The Greatest Virtue, the Greatest Gift

My wife loves chocolate. My children love chocolate. My wife’s favorite chocolate is Kinder—a bar of rich hazelnut-crisp-based chocolate. “Kinder” is the German for “children.” So, the perfect chocolate gift for the whole family. What does that mean for Valentine’s Day 2021? Kinder chocolates through Amazon in bulk for everyone! My wife is happy. My kids are happy. And I am happy because they’re happy!

“What does a gift of chocolate mean on Valentine’s Day?” I ask my kids the question during our Sunday morning Bible time together.

“It means you love us, Daddy!” And, if it brings a smile to someone’s face—if you can get past the extra calories, sugar, and caffeine—chocolate might just be the best Valentine’s Day gift for the whole family this year.

The gift re-“presents” love. Our most excellent present is God’s love, shed abroad in our hearts through the Cross. The Bible includes several virtue lists. Here is a sampling:

“To act justly and to love mercy, and to walk humbly with your God” (Micah 6:8, NIV).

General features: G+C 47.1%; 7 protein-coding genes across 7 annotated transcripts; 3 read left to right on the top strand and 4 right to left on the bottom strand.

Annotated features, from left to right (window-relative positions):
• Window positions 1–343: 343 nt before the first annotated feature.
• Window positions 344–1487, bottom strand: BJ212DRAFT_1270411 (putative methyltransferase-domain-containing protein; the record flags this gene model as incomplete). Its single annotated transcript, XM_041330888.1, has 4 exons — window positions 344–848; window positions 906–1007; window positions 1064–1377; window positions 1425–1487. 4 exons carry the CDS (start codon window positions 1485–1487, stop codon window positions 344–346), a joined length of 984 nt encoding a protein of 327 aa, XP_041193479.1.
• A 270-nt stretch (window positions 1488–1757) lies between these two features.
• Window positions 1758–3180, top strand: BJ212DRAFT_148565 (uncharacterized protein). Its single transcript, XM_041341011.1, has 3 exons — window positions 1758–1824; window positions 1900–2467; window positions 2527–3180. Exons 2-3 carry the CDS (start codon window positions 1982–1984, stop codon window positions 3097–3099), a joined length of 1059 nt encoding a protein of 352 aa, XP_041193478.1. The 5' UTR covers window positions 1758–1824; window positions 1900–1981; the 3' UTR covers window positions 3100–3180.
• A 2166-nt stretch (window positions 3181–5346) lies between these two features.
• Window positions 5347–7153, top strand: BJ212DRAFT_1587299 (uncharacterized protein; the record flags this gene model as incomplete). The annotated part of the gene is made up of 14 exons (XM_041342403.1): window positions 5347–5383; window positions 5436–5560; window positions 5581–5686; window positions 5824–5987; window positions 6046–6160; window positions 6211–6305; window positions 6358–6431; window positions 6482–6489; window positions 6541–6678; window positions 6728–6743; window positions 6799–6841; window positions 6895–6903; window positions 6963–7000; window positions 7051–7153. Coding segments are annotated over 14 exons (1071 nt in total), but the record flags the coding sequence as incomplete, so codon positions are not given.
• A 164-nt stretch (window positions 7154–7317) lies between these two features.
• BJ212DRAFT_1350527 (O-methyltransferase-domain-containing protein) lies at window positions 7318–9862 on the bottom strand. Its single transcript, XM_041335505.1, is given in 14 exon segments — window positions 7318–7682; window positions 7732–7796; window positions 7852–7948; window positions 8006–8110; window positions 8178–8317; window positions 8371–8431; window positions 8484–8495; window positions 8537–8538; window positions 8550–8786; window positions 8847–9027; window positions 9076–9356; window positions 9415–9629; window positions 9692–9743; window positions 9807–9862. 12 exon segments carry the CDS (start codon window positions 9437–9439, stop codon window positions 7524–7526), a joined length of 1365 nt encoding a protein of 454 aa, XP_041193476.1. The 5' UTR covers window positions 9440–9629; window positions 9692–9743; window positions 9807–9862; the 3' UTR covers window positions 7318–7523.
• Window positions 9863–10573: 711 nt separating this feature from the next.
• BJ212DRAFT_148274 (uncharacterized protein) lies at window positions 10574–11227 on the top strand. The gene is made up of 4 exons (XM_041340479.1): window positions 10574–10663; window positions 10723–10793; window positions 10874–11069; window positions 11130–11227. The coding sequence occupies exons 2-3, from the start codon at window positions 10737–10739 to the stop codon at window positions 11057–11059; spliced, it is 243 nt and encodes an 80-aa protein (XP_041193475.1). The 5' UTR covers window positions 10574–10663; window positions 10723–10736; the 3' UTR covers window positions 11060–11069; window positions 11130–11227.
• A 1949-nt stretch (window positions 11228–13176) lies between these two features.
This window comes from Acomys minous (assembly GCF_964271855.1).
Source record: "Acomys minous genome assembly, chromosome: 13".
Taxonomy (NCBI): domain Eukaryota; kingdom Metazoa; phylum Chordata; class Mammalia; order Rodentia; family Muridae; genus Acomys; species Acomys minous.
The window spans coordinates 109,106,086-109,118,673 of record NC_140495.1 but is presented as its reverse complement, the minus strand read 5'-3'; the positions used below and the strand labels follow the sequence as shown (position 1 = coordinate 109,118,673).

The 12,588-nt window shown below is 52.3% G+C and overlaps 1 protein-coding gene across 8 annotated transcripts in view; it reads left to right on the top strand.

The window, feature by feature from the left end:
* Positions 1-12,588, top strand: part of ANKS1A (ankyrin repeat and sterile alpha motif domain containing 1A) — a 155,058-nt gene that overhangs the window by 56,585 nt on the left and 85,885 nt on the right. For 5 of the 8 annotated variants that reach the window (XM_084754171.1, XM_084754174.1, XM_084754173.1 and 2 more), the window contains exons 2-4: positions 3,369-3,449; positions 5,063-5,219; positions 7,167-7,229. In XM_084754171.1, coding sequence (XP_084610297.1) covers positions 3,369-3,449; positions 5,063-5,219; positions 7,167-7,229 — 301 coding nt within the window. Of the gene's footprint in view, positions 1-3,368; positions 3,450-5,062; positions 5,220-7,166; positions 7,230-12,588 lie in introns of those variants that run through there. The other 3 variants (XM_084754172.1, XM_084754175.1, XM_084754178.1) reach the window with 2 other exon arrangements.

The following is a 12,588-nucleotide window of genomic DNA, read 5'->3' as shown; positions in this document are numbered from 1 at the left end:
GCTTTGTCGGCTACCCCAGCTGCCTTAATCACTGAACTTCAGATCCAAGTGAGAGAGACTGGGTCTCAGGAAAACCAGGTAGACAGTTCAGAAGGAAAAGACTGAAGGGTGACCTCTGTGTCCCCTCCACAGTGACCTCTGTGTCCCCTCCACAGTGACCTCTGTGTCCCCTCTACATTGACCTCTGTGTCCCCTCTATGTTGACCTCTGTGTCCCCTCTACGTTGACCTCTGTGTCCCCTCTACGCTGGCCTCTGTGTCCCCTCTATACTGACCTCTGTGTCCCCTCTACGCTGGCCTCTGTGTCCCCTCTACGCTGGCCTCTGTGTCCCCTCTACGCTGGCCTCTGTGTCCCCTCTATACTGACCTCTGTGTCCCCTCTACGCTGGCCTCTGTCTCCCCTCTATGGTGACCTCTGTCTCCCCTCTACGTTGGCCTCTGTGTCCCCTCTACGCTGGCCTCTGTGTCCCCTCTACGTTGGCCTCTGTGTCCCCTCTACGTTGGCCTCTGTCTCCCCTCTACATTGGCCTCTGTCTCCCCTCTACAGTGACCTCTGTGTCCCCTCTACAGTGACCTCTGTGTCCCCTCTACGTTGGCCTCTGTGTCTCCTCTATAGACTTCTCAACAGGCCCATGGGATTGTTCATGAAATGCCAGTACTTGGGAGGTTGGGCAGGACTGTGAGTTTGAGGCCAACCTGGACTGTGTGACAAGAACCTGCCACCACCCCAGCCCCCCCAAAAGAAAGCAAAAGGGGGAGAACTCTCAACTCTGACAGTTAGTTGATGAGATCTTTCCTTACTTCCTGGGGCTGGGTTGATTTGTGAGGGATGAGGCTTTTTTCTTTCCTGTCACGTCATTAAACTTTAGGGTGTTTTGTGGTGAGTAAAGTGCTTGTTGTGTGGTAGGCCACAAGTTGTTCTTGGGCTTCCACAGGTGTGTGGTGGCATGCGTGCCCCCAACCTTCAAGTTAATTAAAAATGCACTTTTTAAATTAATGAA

“But the fruit of the Spirit is love, joy, peace, forbearance, kindness, goodness, faithfulness” (Gal. 5:22, NIV).

“Finally, all of you, be like-minded, be sympathetic, love one another, be compassionate and humble” (1 Peter 3:8, NIV).

From this small sampling, from three different biblical authors (Micah, Paul, and Peter), we find that love is kind of important. The recurring virtue is love. Paul drives this point home in his letter to the Corinthian church, leaving little question as to the primacy of the virtue:

“And now these three remain: faith, hope and love. But the greatest of these is love” (1 Cor 13:13, NIV).

God’s greatest gift is love. Today, let us give the gift of love, in whatever form. Perhaps a bulk-order of chocolates, maybe a note to show your affection, a call to tell someone you love them, or anything that brings a smile to someone’s face. In whatever form, see the gift as an opportunity to re-present the love of God in Jesus, God’s one and only Son—the greatest gift of all—who gave himself up for us, so we might extend the same love to one another.

Published by Paul J. Palma

Paul J. Palma is a professor of Christian history and theology at Regent University. His new book, Italian American Pentecostalism and the Struggle for Religious Identity, is part of the Routledge Studies in Religion series. Paul is a contributing writer for CBN.com and the Pneuma Review. He enjoys spending quality time with his family, whether on walks together, going to the beach, fishing, or work around the yard.

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